Everything is wireless these days, right? Or perhaps it just seems that way. MIMO (multiple-input and multiple-output) radios seem to be the most popular of the bunch. MIMO means that multiple antennas are used for both the transmit and receive ends of the signal in the wireless subsystem. The result, in theory at least, is improved performance, including higher data throughput and range without requiring a higher transmit power or additional bandwidth. Rather, the signal is spread between the antennas. Some people refer to MIMO as smart antenna technology.
I’ve been using a MIMO wireless router for many years for the WiFi in my home office. There’s no question that its performance is superior to single-antenna systems. If you’re designing some sort of system that requires wireless, whether it’s WiFi or some other technology, MIMO should be on your list of considerations, and probably pretty high up on that list.
Once you get the MIMO architecture designed in, you’ll need to test that subsystem. Unfortunately, this has been a fairly significant challenge for designers, even those who are familiar with wireless technology. While it might seem trivial (or maybe it doesn’t), there’s a specific process to follow to test properly.
To help you get from Point A to Point B, we’ve assembled a series of classes in our Digi-Key Continuing Education Center called Testing MIMO Radios. While taking these online classes won’t make you an expert, it’ll get you much further down the road in your wireless development. And you’ll be earning IEEE Professional Development Hours at the same time.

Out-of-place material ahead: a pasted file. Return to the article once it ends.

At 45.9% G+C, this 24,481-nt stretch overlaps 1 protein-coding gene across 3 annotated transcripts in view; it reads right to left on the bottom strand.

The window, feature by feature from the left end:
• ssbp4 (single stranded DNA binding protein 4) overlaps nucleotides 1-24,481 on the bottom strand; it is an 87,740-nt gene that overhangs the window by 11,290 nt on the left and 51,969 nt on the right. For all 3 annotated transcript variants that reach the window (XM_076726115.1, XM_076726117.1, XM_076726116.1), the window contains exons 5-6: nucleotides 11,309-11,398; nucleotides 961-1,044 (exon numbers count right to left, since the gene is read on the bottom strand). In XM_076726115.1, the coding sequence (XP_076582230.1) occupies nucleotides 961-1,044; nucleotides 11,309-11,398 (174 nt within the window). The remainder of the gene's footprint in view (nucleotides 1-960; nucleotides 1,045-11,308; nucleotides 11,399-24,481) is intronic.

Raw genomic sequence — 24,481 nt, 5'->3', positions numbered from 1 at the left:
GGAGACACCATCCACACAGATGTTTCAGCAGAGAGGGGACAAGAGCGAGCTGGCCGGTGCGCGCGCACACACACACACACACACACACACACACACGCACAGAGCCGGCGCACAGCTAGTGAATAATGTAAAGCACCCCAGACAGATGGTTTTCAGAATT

The first Tacoma Narrows Bridge was a Washington State suspension bridge that opened in 1940 and spanned the Tacoma Narrows strait of Puget Sound between Tacoma and the Kitsap Peninsula. It opened to traffic on July 1, 1940, and dramatically collapsed into Puget Sound on November 7, just four months after it opened.
Noting that we now live in an era of “confusion and ill-conceived stuff,” Ammunition design studio founder Robert Brunner, speaking at Gigaom Roadmap, said that by adding connectivity to everything and its mother, we aren't necessarily doing ourselves any favors, with many ‘things’ just fine in their unconnected state.
Focus on Fundamentals consists of 45-minute on-line classes that cover a host of technologies. You learn without leaving the comfort of your desk. All classes are taught by subject-matter experts and all are archived. So if you can't attend live, attend at your convenience.